The Poetry of Leaving Egypt


At the center of Passover is the seder. And at the center of the seder is a story: Maggid, just one of 14 steps to the seder, but the one that takes up the majority of the seder’s time. It’s either the most boring part, or the most exciting, depending on the teller…and depending on the story. 

The new Poet’s Haggadah is an anthology of writings about the seder. The collection focuses on contemporary Jewish poets, for the most part–but it also samples both historical poets (Stanisław Lec, a Polish-Jewish luminary) and Pedro Almodovar (a non-Jewish film director).

“Broken matzah has a new name,” writes Robert Klein Engler in the section for Yahatz, the breaking of the matzah. “So does a broken man.” And Ellyn Maybe, in her version of the Four Questions, invites all of Jewish history, from Fiddler on the Roof to Kafka, to comment on her Jewish ethnic identity. But there are also less abstract parts. During handwashing, for instance: “All is in the hands of man. Therefore wash them often,” writes Lec.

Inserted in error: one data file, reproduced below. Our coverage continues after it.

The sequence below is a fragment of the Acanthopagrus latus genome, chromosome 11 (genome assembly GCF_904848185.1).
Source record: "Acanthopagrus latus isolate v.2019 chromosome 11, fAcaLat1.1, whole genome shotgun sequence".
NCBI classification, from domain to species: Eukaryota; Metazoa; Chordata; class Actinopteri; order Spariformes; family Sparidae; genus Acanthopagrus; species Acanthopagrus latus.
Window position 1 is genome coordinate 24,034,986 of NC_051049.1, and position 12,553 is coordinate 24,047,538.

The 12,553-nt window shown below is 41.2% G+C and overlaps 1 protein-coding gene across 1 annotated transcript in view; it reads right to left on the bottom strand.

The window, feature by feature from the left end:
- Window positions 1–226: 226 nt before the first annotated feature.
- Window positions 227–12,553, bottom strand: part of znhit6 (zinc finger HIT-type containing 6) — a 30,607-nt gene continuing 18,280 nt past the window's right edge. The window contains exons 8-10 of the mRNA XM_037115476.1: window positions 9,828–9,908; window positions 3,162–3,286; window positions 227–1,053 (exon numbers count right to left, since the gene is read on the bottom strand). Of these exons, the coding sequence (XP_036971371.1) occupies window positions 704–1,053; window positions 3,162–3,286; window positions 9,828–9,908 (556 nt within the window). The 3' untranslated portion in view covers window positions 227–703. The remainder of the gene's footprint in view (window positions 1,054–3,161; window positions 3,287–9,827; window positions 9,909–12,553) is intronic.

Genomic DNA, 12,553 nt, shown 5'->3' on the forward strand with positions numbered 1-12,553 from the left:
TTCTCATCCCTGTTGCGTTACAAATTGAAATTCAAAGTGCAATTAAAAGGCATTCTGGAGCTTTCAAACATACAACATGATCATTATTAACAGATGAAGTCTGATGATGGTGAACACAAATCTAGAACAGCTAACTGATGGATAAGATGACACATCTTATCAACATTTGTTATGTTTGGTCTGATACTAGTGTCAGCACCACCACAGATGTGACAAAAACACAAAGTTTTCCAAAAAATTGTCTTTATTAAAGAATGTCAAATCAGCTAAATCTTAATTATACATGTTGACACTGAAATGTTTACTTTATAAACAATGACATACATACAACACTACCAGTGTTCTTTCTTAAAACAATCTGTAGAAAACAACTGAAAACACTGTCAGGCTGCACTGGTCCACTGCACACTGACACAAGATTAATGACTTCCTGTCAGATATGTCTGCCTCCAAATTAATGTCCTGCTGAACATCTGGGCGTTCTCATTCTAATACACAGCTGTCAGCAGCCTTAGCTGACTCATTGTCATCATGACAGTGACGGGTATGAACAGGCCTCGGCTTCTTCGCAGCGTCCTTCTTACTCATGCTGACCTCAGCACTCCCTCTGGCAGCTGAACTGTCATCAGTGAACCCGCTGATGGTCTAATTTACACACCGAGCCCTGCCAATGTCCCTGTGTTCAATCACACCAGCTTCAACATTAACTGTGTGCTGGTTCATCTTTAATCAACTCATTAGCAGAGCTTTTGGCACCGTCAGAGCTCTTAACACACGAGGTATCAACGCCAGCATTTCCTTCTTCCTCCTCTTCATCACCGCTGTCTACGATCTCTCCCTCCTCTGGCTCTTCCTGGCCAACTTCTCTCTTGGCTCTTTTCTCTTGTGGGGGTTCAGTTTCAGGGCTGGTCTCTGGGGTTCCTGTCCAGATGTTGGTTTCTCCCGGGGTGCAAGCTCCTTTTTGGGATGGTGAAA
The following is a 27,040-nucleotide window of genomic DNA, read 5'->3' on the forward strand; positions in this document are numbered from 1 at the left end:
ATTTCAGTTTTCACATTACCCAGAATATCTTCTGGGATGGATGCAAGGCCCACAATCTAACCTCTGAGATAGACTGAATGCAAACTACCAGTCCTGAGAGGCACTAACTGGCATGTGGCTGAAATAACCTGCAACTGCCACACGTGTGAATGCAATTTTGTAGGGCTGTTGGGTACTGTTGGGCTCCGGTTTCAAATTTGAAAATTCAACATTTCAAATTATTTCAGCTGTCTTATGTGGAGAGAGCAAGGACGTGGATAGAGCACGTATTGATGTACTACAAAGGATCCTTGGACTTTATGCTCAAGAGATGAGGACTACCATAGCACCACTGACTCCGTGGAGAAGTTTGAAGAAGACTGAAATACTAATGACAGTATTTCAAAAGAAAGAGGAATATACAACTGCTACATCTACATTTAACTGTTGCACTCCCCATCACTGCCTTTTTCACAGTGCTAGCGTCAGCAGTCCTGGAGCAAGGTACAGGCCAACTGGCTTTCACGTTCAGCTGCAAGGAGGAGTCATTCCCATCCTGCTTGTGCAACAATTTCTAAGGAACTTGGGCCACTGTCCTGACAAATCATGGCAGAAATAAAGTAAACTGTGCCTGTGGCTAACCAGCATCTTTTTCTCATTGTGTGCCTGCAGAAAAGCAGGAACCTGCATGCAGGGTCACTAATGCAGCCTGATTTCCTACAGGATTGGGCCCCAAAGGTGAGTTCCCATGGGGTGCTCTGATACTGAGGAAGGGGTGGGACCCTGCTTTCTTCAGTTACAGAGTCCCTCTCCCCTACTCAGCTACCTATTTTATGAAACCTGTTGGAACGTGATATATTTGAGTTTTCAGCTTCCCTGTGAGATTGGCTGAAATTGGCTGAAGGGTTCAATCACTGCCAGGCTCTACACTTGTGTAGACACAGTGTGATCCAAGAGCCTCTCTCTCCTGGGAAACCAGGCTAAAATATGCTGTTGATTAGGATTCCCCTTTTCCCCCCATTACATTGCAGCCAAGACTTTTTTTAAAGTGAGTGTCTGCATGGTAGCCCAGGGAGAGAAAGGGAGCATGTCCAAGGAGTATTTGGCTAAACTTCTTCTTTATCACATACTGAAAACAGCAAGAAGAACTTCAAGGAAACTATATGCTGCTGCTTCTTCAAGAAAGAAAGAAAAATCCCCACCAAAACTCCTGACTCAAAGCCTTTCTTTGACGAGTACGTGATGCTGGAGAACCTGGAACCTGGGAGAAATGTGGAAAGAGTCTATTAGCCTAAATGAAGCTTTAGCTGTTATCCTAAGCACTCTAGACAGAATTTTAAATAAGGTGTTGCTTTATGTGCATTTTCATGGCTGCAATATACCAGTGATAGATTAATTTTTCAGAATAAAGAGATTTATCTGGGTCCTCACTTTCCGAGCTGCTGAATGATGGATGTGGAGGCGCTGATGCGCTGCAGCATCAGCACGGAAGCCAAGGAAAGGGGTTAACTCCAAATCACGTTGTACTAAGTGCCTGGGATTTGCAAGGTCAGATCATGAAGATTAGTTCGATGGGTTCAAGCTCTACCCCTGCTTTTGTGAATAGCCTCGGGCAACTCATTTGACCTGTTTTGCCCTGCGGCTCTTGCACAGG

The Poet’s Haggadah is not a literal haggadah–though it involves all the actions of the seder, it doesn’t include the traditional text. Instead of a script for your seder, think of the book as a really interesting guest, a companion that will make your Passover evening that much more meaningful and thought-provoking.

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